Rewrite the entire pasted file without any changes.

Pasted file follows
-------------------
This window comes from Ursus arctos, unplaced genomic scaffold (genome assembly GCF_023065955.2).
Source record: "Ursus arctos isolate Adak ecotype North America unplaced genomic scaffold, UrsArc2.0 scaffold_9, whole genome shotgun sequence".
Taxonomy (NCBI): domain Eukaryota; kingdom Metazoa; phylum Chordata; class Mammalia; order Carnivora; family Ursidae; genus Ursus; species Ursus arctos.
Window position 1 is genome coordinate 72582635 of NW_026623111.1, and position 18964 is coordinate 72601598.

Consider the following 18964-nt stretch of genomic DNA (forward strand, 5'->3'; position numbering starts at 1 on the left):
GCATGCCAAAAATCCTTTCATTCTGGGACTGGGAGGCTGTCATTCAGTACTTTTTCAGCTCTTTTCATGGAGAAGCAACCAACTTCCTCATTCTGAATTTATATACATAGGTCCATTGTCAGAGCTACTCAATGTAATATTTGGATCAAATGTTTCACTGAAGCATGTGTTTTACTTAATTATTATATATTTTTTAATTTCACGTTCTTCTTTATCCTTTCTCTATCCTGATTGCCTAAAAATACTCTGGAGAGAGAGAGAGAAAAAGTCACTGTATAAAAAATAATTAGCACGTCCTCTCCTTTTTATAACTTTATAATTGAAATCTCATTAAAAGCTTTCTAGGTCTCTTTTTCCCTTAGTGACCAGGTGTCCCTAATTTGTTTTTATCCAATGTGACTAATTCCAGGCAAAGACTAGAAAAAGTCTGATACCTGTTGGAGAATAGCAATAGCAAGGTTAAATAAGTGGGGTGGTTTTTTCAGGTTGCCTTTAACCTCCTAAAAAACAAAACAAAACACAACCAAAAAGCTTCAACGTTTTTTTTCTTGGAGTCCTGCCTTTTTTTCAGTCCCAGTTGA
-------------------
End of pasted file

This window comes from Ursus arctos, unplaced genomic scaffold (genome assembly GCF_023065955.2).
Source record: "Ursus arctos isolate Adak ecotype North America unplaced genomic scaffold, UrsArc2.0 scaffold_9, whole genome shotgun sequence".
Taxonomy (NCBI): domain Eukaryota; kingdom Metazoa; phylum Chordata; class Mammalia; order Carnivora; family Ursidae; genus Ursus; species Ursus arctos.
Window position 1 is genome coordinate 72582635 of NW_026623111.1, and position 18964 is coordinate 72601598.

Consider the following 18964-nt stretch of genomic DNA (forward strand, 5'->3'; position numbering starts at 1 on the left):
GCATGCCAAAAATCCTTTCATTCTGGGACTGGGAGGCTGTCATTCAGTACTTTTTCAGCTCTTTTCATGGAGAAGCAACCAACTTCCTCATTCTGAATTTATATACATAGGTCCATTGTCAGAGCTACTCAATGTAATATTTGGATCAAATGTTTCACTGAAGCATGTGTTTTACTTAATTATTATATATTTTTTAATTTCACGTTCTTCTTTATCCTTTCTCTATCCTGATTGCCTAAAAATACTCTGGAGAGAGAGAGAGAAAAAGTCACTGTATAAAAAATAATTAGCACGTCCTCTCCTTTTTATAACTTTATAATTGAAATCTCATTAAAAGCTTTCTAGGTCTCTTTTTCCCTTAGTGACCAGGTGTCCCTAATTTGTTTTTATCCAATGTGACTAATTCCAGGCAAAGACTAGAAAAAGTCTGATACCTGTTGGAGAATAGCAATAGCAAGGTTAAATAAGTGGGGTGGTTTTTTCAGGTTGCCTTTAACCTCCTAAAAAACAAAACAAAACACAACCAAAAAGCTTCAACGTTTTTTTTCTTGGAGTCCTGCCTTTTTTTCAGTCCCAGTTGA